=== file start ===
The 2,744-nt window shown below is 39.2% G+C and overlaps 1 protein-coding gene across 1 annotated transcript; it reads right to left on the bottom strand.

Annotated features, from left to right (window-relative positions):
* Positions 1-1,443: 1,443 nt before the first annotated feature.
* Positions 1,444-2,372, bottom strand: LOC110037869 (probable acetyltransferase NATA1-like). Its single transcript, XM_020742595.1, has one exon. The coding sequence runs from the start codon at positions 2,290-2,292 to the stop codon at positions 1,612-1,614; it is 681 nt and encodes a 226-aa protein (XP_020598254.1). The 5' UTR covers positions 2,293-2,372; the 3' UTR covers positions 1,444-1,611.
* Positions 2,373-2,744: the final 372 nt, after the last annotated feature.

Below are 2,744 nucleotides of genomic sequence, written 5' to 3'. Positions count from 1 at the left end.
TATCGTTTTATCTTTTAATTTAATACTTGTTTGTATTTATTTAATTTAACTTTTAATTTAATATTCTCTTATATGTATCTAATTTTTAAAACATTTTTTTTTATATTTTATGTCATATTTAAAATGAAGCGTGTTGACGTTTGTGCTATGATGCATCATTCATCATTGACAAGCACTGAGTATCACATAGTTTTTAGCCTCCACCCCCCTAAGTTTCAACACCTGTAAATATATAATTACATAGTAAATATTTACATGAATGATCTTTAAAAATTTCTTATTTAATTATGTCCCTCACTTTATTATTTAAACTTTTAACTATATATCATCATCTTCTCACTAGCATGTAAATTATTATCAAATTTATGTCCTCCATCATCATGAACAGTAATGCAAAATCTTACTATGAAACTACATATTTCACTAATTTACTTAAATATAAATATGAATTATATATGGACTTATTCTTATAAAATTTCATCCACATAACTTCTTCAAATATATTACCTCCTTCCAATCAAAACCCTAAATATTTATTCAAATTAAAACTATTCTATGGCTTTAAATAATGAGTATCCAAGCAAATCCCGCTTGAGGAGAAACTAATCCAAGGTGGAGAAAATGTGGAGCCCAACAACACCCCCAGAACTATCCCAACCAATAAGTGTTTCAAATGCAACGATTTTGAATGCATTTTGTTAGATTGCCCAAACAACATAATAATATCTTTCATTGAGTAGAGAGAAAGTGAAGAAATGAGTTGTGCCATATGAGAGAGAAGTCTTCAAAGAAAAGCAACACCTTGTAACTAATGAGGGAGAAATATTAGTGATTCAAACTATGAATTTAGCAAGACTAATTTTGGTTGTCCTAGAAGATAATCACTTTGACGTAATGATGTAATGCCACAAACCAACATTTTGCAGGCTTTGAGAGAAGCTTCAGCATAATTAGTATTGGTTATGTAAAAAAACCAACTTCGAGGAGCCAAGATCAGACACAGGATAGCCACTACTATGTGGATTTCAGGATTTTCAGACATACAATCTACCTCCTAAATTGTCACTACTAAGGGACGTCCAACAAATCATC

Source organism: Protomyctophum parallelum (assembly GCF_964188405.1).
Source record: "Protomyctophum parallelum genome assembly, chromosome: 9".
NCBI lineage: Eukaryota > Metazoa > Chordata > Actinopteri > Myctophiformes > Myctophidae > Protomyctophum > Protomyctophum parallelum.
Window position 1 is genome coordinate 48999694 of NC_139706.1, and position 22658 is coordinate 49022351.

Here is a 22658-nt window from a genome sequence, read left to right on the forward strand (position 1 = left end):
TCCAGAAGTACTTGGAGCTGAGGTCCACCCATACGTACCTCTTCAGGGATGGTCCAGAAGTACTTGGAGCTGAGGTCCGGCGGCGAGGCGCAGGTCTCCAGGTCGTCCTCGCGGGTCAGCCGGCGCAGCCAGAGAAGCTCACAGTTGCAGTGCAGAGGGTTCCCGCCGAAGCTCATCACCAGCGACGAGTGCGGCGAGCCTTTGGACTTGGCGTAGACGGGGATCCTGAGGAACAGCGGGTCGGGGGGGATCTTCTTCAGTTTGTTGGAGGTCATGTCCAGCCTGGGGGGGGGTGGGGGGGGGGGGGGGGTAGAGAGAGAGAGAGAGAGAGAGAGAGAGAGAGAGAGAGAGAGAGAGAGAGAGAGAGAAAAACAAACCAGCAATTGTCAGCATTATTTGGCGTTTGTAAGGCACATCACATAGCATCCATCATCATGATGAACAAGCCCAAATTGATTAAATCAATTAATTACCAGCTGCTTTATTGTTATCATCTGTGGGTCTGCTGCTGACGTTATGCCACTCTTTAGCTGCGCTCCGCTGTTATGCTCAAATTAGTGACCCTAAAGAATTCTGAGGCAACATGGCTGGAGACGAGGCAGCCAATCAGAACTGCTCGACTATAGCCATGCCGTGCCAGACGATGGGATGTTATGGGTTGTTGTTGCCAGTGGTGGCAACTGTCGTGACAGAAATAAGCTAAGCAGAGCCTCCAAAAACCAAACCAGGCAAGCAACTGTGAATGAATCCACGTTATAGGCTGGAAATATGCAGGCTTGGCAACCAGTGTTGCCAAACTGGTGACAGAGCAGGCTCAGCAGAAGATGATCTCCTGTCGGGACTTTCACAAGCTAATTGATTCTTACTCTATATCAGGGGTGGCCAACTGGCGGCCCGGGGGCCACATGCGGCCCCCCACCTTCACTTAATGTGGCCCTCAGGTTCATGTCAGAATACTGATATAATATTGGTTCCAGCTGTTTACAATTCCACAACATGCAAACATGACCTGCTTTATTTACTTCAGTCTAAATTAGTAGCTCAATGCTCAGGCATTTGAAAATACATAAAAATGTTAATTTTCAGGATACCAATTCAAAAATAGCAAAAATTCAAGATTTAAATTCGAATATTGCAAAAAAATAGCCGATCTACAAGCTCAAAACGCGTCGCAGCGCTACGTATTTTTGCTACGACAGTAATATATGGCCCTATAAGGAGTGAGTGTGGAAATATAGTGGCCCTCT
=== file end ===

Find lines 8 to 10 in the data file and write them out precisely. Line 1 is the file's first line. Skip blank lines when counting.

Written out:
Source organism: Protomyctophum parallelum (assembly GCF_964188405.1).
Source record: "Protomyctophum parallelum genome assembly, chromosome: 9".
NCBI lineage: Eukaryota > Metazoa > Chordata > Actinopteri > Myctophiformes > Myctophidae > Protomyctophum > Protomyctophum parallelum.